Spa grouping plans registry for therapists

PHOTO: Spa grouping plans registry for therapists

SINGAPORE - The next time you visit a beautician, you may be able to check online if she is qualified to perform a facial.

This will come to pass if the Spa and Wellness Association of Singapore (SWAS) succeeds in its ambitious plan of putting together a nationwide registry of therapists including their qualifications from next year.

The idea is to register not just beauticians, but other specialists such as hairdressers, masseurs and manicurists.

SWAS said the move was prompted by a case in Hong Kong last year, in which one woman died of septic shock while three others fell ill after undergoing a blood transfusion treatment at a beauty parlour.

"We don't want something like that to happen here," Mr Edward Wong, acting honorary secretary of SWAS, told The Straits Times.

The idea has been put to several agencies, including the Consumers Association of Singapore (Case). SWAS is seeking feedback from stakeholders before finalising the details.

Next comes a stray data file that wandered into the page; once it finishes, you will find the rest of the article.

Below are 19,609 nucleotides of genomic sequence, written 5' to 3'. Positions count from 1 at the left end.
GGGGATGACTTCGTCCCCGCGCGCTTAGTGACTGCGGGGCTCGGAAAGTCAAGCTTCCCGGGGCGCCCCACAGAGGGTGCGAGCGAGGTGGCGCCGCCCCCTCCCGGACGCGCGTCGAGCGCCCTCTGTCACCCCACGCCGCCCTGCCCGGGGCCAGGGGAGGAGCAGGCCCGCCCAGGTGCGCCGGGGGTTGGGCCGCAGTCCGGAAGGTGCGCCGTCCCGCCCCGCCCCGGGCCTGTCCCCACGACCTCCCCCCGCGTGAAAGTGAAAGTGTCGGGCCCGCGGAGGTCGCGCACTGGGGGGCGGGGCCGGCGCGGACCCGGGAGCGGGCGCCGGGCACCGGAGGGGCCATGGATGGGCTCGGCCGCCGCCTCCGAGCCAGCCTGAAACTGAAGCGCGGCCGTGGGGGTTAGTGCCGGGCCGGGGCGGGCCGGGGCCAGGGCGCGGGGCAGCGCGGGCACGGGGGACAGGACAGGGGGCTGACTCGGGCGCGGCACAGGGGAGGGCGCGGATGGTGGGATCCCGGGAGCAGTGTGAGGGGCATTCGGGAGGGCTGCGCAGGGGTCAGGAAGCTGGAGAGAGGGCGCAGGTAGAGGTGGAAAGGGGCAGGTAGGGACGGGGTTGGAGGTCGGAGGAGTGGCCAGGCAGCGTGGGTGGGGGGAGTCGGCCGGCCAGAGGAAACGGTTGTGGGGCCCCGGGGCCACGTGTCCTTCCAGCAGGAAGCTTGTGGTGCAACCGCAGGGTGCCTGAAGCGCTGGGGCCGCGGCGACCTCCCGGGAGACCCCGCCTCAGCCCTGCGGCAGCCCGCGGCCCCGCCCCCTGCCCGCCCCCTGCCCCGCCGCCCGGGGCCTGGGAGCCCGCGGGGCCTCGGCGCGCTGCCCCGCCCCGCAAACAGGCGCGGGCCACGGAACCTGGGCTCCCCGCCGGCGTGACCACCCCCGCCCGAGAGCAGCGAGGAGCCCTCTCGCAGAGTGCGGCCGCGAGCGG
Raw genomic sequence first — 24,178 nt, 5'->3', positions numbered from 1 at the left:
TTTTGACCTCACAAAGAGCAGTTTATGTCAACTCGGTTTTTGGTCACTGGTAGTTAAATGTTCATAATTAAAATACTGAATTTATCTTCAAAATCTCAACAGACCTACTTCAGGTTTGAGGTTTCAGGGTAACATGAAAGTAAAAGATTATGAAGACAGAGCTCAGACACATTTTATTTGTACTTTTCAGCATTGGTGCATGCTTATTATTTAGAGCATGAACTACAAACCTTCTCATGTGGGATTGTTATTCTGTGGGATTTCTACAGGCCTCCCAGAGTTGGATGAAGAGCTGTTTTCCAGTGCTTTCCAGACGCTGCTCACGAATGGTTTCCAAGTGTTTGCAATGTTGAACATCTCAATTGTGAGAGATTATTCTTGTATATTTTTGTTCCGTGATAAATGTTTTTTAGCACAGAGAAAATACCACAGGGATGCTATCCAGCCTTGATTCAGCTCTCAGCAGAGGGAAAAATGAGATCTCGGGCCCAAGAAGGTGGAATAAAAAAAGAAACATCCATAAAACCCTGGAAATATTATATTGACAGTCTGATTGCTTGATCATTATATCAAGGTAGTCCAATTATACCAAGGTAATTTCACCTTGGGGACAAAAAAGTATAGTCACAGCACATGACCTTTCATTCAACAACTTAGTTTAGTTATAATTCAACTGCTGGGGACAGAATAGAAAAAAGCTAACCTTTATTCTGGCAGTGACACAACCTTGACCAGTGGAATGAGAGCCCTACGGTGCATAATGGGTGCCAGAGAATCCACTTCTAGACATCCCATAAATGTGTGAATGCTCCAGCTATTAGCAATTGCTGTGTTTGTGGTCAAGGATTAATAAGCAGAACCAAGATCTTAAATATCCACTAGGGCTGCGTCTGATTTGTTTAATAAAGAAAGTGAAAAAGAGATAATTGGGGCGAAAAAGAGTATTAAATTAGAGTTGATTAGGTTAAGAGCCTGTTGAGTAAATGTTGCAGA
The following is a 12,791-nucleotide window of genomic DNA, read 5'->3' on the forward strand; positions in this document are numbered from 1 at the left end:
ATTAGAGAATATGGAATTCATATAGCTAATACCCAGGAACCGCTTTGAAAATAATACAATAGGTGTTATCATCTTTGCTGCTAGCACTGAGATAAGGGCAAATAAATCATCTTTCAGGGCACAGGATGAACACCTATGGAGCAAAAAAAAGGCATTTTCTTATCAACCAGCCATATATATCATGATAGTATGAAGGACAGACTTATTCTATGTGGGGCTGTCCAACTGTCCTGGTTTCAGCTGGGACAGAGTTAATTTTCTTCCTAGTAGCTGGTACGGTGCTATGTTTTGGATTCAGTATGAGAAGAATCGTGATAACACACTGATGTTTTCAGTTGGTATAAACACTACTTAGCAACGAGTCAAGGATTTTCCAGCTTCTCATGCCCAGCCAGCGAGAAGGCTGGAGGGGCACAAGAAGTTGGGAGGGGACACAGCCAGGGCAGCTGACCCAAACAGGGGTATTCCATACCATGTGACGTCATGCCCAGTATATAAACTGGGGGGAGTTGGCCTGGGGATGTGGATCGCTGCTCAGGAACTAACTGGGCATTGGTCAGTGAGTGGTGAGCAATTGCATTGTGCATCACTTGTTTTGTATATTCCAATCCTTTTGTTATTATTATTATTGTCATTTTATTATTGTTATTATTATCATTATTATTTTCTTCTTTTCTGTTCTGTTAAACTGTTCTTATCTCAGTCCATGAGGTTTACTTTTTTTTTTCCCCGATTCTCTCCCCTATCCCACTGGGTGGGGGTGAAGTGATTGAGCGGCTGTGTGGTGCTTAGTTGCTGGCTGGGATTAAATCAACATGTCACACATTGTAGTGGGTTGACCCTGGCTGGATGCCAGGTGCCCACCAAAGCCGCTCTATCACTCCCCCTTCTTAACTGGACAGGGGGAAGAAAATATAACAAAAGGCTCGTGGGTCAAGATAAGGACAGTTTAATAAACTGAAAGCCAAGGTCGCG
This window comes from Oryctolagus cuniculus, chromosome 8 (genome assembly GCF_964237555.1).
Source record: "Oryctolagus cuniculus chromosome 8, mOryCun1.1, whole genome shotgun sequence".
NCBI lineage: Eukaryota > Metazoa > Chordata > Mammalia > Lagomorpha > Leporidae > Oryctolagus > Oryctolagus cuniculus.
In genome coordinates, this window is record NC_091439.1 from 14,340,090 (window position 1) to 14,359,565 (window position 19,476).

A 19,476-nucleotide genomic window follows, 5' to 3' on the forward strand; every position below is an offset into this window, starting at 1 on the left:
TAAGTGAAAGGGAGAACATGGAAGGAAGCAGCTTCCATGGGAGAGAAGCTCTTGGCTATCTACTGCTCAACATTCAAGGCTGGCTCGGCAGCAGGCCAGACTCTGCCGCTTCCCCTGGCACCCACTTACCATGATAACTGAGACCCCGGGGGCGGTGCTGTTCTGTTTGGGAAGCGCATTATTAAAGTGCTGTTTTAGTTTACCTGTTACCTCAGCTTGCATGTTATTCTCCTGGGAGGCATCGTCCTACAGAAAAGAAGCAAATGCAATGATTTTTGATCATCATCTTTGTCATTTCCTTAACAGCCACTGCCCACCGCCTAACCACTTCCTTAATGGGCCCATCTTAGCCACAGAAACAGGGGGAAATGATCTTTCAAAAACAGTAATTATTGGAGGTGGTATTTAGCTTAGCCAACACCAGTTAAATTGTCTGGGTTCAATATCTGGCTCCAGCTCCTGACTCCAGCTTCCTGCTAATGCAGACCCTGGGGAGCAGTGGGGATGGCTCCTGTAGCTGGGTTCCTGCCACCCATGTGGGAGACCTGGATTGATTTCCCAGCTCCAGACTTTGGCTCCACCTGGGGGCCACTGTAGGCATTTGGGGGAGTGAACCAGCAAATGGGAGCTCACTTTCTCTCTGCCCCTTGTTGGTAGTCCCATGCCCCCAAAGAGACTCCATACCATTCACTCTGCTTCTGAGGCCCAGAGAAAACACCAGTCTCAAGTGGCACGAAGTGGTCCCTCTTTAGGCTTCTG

But implementing the proposed registry will be a massive task.

The beauty and wellness industry has about 19,000 businesses here, according to a 2011 Inland Revenue Authority of Singapore (Iras) audit, and SWAS represents only a fraction of them.

The total number of employees in the sector is not available, though the Iras report noted that most businesses are small scale and employ between five and 10 workers.

This means that the army of workers in the industry is likely to outnumber even that of the property sector, which has around 31,000 registered agents.

But SWAS believes that there is an urgent need to embark on the registry - and to repair the industry's image.

Case statistics for last year showed that the beauty industry drew the second-highest number of complaints (1,984) and had the top number of mediation cases at 23. Common complaints were about inappropriate sales tactics.

Spa closures in recent years have also irked customers who were stranded after paying upfront for packages.

Business owners who spoke to The Straits Times welcomed the proposed registry. But others, like Mrs Nancy Mak from Beauty Cottage in Jurong East, had some reservations about the listing of qualifications.

"Some of (my workers) may not have O-level qualifications but they have the skills because they have taken on apprenticeships," she said. "We will need time to send them to study."

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